The ‘limit-value approach’ gave a sequestration of 4.8   106 tons of C, annually sequestered in the forest floor, with an average of 180 kg C ha–1 yr–1 and a range from 40 to 410 kg C ha–1 yr–1. The ‘N-balance approach’ gave an average value of c. 96 kg ha–1 yr–1 and a range from –60 to 360 kg ha–1 yr–1. A method based on direct measurements of changes in humus depth over 40 years, combined with C analyses gave an average rate that was not very different from the calculated rates, viz. c. 180 kg ha–1 yr–1 and a range from –20 to 730 kg ha–1 yr–1. These values agree with forest floor C sequestration rate based on e.g. sampling of chronsequences but differ from CO2 balance measurements.

The three approaches showed different patterns over the country and regions with high and low carbon sequestration rates that were not always directly related to climate.

  • Berg, Dept. of Forest Ecology, University of Helsinki, Finland (present address: Dipartimento Biologia Strutturale e Funzionale, Complesso Universitario, Monte S. Angelo, Napoli, Italy ORCID ID:E-mail: bjorn.berg@helsinki.fi (email)
  • Gundersen, Forest & Landscape Denmark, University of Copenhagen, Denmark ORCID ID:E-mail:
  • Akselsson, Swedish Environmental Research Institute, IVL, Gothenburg, Sweden ORCID ID:E-mail:
  • Johansson, Department of Forest Soils, SLU, Uppsala, Sweden ORCID ID:E-mail:
  • Nilsson, Department of Forest Soils, SLU, Uppsala, Sweden ORCID ID:E-mail:
  • Vesterdal, Forest & Landscape Denmark, University of Copenhagen, Denmark ORCID ID:E-mail:

Category: Article

article id 7295, category Article
O. J. Lukkala. (1934). Lounais-Suomen metsien puulajihistoriasta. Acta Forestalia Fennica vol. 40 no. 18 article id 7295. https://doi.org/10.14214/aff.7295
English title: The history of tree species in southwest Finland.

Pollen analysis has given information on development of the tree species composition after the ice age, but this kind of studies have not been published in Finland. In this study, pollen analysis was performed in five peatlands in the southwest Finland. According to the analysis, the forests of the area have had similar tree species composition for many thousands of years. Scots pine (Pinus sylvestris L.) has been the dominant species as long as there has been Norway spruce (Picea abies (L.) H. Karst.) in the area. Norway spruce seems to have arrived about 4,500 years ago. It increased slowly in the beginning, and after reaching a maximum has been slowly decreasing. Before spruce arrived, Betula sp. was more abundant, and seemed to be the dominant tree species in some places. Traces of fire in the peat layers indicate that forest fires have been common before people arrived in the area, and may have beneficial to birch. Like Betula sp., also Alnus sp. were more common before spruce arrived. Also pollen of other broadleaved species, for example, Tilia sp., Ulmus sp. and Corylus could be found. However, Quercus pollen was not found. The paludification of the peatlands had begun at different times which indicates that there has not been a common cause for the development of the peatlands in the area.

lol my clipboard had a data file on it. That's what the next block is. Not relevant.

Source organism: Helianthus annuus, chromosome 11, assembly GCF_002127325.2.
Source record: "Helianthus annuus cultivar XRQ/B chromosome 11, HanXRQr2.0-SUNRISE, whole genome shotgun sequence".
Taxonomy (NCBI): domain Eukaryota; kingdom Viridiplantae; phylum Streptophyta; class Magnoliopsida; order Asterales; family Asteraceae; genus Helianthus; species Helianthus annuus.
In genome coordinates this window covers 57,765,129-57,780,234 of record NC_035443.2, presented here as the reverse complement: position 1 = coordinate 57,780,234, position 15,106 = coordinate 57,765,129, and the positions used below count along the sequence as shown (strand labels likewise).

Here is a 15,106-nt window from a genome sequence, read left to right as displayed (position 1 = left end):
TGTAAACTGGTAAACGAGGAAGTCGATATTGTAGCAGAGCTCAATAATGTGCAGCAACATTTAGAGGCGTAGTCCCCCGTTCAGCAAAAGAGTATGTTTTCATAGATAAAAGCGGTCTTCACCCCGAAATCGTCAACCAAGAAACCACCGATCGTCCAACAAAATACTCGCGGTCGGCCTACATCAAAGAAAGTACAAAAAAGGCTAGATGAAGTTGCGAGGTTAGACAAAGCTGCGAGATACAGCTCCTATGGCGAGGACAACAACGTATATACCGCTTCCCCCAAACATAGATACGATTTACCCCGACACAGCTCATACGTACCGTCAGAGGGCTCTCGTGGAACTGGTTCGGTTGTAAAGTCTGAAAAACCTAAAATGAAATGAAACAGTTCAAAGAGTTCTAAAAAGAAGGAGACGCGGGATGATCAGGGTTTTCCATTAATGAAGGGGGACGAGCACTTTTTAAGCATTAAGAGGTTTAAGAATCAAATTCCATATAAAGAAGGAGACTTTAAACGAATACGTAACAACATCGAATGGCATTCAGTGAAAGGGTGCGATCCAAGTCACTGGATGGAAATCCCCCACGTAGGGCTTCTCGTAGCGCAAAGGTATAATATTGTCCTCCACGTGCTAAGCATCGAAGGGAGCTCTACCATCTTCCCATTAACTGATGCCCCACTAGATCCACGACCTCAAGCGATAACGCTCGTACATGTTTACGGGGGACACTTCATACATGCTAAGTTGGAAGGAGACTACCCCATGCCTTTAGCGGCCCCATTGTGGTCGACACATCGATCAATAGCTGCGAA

The PDF includes a summary in German.

  • Lukkala, ORCID ID:E-mail:
article id 7280, category Article
Gust. Komppa. (1934). Zur Kenntnis der Nadelöle einiger in Finnland gewachsener ausländischer Nadelhölzer. Acta Forestalia Fennica vol. 40 no. 3 article id 7280. https://doi.org/10.14214/aff.7280
English title: Knowledge on the needle oil of certain exotic coniferous trees growing in Finland.

The aim of the study was to find out firstly whether there are differences between the etheric oils of botanically alike but in different climatic conditions growing trees, and secondly whether the oils from alike trees are also alike. This article shortly describes the chemical composition of  Pseudotsuga Douglasii cecian Schwerin and Pinus Murrayana Engelm. The needle samples are from Mustiala Arboretum.

The first mentioned contains α-pinene, camphene, bornyl acetate, probably also limonene but no geraniol. Pinus Murraya’s oil contains pinene, camphene, borneol and cadinene.

The PDF contains a summary in Finnish.  

  • Komppa, ORCID ID:E-mail:
article id 5600, category Article
Anton K. Chtchoukine. (1996). North European platyphyllous forests: biodiversity dynamics and climate changes in northwest European Russia. Silva Fennica vol. 30 no. 2–3 article id 5600. https://doi.org/10.14214/sf.a9245